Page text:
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Monday Morning Aftermath: Green Bay Packers

December 13, 2010

The Green Bay Packers took a step backwards to start the all-important month of December with a 7-3 loss to the Detroit Lions. The Packers’ defense played very well, but the offense could not get it together.

Slide, Aaron, Slide!

Quarterback Aaron Rodgers suffered a concussion late in the second quarter when he was tackled and his head bounced off the Ford Field turf. On the play, Rodgers scrambled for an 18 yard gain, but failed to protect himself by sliding feet first after the run. Rodgers, appearing woozy, was slow to get up and the Packers called a timeout after the play. He returned to the game for three more plays — a quarterback sack, a short run, and a short pass — but just prior to halftime backup Matt Flynn entered the game.

This is Rodgers’ second concussion this season, and although Sports’ Illustrated’s Peter King said the Packers won’t know anything until Wednesday at the earliest, the Packers may choose to play it conservatively with their star player. The Packers are in the thick of a playoff hunt, but the future of the franchise may be more important than the future of this season.

Injuries Continue to Pile Up

Right outside linebacker Frank Zombo also left the game in the fourth quarter when his knee tightened up.

“I kept having pain,” said Zombo. “So they just thought it would be precautionary, (that the) best thing would be to relax and see what’s actually going on.”

If the undrafted free agent is unable to go next week, he would be replaced by Erik Walden, who was picked up by the team a month and a half ago. Walden would be the fourth right outside linebacker to start for the Packers this season.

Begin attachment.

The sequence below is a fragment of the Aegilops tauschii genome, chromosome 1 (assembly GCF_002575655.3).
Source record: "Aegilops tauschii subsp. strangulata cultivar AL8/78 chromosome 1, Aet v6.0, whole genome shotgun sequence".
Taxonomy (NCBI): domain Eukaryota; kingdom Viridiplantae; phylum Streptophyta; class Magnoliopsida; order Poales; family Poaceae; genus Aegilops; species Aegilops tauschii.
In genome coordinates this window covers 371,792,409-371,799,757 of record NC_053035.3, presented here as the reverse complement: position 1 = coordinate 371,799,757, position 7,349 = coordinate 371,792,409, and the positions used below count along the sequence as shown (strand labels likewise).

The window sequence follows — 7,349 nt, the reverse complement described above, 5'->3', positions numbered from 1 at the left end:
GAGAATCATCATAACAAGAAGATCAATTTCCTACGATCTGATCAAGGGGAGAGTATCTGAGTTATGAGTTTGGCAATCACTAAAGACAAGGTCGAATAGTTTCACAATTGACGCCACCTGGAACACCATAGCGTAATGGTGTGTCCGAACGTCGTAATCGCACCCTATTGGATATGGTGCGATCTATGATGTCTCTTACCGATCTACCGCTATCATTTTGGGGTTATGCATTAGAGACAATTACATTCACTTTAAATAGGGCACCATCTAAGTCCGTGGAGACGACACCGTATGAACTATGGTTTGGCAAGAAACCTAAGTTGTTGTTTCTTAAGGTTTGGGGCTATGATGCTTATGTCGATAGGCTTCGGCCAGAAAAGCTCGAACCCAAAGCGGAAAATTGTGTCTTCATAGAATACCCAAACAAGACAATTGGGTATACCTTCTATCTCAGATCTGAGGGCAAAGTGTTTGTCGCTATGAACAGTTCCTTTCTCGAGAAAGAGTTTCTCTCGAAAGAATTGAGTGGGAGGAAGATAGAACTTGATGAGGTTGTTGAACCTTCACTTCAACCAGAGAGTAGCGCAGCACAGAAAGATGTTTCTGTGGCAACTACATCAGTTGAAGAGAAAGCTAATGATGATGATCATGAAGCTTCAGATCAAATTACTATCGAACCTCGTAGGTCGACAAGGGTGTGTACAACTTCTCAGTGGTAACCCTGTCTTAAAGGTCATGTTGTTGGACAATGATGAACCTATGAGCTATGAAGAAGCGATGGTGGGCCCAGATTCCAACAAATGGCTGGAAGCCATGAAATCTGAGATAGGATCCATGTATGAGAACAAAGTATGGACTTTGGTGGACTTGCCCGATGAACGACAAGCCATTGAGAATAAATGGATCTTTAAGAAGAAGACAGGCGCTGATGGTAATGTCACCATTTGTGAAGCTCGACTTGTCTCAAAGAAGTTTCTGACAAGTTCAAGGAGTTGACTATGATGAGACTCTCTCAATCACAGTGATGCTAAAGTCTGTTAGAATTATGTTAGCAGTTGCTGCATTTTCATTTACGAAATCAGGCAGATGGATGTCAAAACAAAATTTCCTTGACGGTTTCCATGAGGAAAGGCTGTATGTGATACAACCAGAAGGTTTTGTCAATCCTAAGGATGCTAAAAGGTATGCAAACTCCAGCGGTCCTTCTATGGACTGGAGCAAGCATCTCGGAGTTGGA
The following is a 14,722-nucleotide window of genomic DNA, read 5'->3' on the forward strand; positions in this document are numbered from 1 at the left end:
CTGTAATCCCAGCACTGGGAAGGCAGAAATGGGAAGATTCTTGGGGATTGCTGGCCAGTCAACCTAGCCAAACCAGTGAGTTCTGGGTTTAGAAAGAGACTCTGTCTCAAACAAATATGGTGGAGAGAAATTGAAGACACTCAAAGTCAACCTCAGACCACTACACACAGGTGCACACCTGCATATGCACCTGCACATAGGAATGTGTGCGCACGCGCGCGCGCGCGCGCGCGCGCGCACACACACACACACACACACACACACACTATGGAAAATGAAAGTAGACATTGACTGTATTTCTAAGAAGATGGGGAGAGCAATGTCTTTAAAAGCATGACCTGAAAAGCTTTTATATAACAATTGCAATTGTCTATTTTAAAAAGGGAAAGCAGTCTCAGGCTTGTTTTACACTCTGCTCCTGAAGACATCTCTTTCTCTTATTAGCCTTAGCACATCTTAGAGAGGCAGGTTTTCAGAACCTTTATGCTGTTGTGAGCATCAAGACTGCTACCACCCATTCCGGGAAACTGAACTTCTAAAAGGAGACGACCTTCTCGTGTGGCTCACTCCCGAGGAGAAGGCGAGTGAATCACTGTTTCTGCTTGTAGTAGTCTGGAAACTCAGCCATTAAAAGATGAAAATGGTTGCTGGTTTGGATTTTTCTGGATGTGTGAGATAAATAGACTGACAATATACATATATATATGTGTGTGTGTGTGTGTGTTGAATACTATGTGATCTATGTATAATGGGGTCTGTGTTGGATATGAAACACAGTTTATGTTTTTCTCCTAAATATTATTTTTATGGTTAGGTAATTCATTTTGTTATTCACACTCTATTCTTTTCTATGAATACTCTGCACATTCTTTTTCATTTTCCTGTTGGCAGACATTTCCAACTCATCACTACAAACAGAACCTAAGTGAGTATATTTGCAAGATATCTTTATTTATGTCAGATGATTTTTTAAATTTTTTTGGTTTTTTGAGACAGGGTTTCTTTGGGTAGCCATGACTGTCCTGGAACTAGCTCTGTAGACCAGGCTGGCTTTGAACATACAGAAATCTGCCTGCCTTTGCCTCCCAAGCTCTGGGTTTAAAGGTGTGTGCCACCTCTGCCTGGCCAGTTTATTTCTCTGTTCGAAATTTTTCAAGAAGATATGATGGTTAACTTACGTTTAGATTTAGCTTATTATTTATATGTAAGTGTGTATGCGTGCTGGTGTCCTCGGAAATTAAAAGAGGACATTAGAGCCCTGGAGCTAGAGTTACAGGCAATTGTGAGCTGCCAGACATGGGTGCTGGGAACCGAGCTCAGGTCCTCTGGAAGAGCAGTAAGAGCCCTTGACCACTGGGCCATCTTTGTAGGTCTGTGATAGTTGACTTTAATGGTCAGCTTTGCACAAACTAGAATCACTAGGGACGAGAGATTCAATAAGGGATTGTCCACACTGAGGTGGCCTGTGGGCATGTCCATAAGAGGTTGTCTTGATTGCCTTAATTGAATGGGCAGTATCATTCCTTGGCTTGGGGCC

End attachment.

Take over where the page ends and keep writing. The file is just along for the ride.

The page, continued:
Musical Chairs at Left Guard

Daryn Colledge left the game early on with a knee injury and was replaced by Jason Spitz. Spitz proved ineffective and was quickly benched in favor T.J. Lang.

Regardless of who was playing left guard, the offensive line as a whole did not play very well. The three-headed rushing attack of the Packers — Brandon Jackson, James Starks, and Dimitri Nance — mustered a putrid 31 yards, leaving quarterback Aaron Rodgers as the leading rusher with 25 yards.

Odds and Ends

The Packers’ offense did not gain a first down until the 9:28 mark of the 2nd quarter.

The first half told the story: The Packers’ offense had 1 first down, were 0-6 on 3rd down, and had 68 total yards. And all of this was accomplished before Rodgers left the game.

Three Points?! Three Points?!

I’ll leave you with wide receiver James Jones‘ take on the day. He does a nice job of summing up the offense’s struggles.

“We were kind of in and out of rhythm all game, so you can’t say one play is going to get us in a rhythm,” Jones said. “The bottom line is, they came out here and kicked our butts today. We came out here and laid down, didn’t play the way we know we can play. As an offense, you score three points? With the people we have on this offense, it doesn’t matter if it’s the second-string quarterback or the seventh-string quarterback, the people we’ve got on this offense, you don’t put up three points. That’s ridiculous.”

One Comment leave one →
  1. Rob permalink
    December 14, 2010 10:30 am

    Obviously, losing Rogers hurt the Packers. And so did that uncharacteristic drop (and the fortuitous interception that followed) by Greg Jennings. Saying the Packers had a bad day would be an understatement. And throwing into the end zone on 4-1 with Matt Flynn?! I have to chalk this up to bad preparation and coaching.

    It seems to me that Packers are unable to seal the deal when it comes to close games, and I have no clue why. Every game we’ve lost this year has been by less then a touchdown. The Packers still can still make the playoffs by running the table (sadly, unlikely) and a lot of luck. But at this point, does it even matter?

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